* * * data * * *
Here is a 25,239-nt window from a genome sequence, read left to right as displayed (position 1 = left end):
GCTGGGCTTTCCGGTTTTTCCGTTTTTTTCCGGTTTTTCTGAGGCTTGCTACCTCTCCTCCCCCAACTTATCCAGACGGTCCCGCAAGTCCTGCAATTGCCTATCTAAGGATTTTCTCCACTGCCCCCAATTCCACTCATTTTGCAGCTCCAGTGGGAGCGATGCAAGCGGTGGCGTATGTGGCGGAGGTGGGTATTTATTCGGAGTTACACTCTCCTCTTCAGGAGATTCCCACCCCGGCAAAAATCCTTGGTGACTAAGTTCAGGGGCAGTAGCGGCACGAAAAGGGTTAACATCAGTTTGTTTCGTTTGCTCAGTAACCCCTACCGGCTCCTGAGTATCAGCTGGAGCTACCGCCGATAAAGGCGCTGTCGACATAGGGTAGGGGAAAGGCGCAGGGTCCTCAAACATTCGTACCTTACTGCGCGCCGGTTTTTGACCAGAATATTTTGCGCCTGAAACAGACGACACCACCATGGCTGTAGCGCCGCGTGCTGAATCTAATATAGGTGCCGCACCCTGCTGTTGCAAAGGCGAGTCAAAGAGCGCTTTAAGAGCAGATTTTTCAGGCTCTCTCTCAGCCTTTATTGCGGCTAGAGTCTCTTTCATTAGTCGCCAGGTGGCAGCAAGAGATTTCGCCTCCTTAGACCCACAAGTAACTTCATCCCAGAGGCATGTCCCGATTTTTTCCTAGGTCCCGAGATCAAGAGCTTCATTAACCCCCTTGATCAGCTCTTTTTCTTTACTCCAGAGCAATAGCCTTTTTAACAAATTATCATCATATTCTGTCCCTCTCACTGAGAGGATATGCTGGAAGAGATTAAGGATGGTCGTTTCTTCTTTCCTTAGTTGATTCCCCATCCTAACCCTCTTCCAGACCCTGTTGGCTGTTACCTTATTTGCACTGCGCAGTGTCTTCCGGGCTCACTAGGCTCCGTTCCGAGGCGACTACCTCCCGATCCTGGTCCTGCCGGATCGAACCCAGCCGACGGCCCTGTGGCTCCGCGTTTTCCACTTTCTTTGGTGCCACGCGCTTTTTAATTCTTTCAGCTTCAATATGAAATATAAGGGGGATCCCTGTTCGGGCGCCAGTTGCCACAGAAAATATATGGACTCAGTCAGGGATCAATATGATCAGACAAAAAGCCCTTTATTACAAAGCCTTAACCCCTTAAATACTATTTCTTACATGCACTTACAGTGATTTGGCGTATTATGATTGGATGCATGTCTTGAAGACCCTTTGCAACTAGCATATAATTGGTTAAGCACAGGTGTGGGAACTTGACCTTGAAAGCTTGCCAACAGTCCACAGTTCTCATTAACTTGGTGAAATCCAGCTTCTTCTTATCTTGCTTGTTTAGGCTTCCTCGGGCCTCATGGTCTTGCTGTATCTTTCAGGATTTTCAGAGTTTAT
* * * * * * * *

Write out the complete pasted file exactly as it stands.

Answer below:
Here is a 25,239-nt window from a genome sequence, read left to right as displayed (position 1 = left end):
GCTGGGCTTTCCGGTTTTTCCGTTTTTTTCCGGTTTTTCTGAGGCTTGCTACCTCTCCTCCCCCAACTTATCCAGACGGTCCCGCAAGTCCTGCAATTGCCTATCTAAGGATTTTCTCCACTGCCCCCAATTCCACTCATTTTGCAGCTCCAGTGGGAGCGATGCAAGCGGTGGCGTATGTGGCGGAGGTGGGTATTTATTCGGAGTTACACTCTCCTCTTCAGGAGATTCCCACCCCGGCAAAAATCCTTGGTGACTAAGTTCAGGGGCAGTAGCGGCACGAAAAGGGTTAACATCAGTTTGTTTCGTTTGCTCAGTAACCCCTACCGGCTCCTGAGTATCAGCTGGAGCTACCGCCGATAAAGGCGCTGTCGACATAGGGTAGGGGAAAGGCGCAGGGTCCTCAAACATTCGTACCTTACTGCGCGCCGGTTTTTGACCAGAATATTTTGCGCCTGAAACAGACGACACCACCATGGCTGTAGCGCCGCGTGCTGAATCTAATATAGGTGCCGCACCCTGCTGTTGCAAAGGCGAGTCAAAGAGCGCTTTAAGAGCAGATTTTTCAGGCTCTCTCTCAGCCTTTATTGCGGCTAGAGTCTCTTTCATTAGTCGCCAGGTGGCAGCAAGAGATTTCGCCTCCTTAGACCCACAAGTAACTTCATCCCAGAGGCATGTCCCGATTTTTTCCTAGGTCCCGAGATCAAGAGCTTCATTAACCCCCTTGATCAGCTCTTTTTCTTTACTCCAGAGCAATAGCCTTTTTAACAAATTATCATCATATTCTGTCCCTCTCACTGAGAGGATATGCTGGAAGAGATTAAGGATGGTCGTTTCTTCTTTCCTTAGTTGATTCCCCATCCTAACCCTCTTCCAGACCCTGTTGGCTGTTACCTTATTTGCACTGCGCAGTGTCTTCCGGGCTCACTAGGCTCCGTTCCGAGGCGACTACCTCCCGATCCTGGTCCTGCCGGATCGAACCCAGCCGACGGCCCTGTGGCTCCGCGTTTTCCACTTTCTTTGGTGCCACGCGCTTTTTAATTCTTTCAGCTTCAATATGAAATATAAGGGGGATCCCTGTTCGGGCGCCAGTTGCCACAGAAAATATATGGACTCAGTCAGGGATCAATATGATCAGACAAAAAGCCCTTTATTACAAAGCCTTAACCCCTTAAATACTATTTCTTACATGCACTTACAGTGATTTGGCGTATTATGATTGGATGCATGTCTTGAAGACCCTTTGCAACTAGCATATAATTGGTTAAGCACAGGTGTGGGAACTTGACCTTGAAAGCTTGCCAACAGTCCACAGTTCTCATTAACTTGGTGAAATCCAGCTTCTTCTTATCTTGCTTGTTTAGGCTTCCTCGGGCCTCATGGTCTTGCTGTATCTTTCAGGATTTTCAGAGTTTAT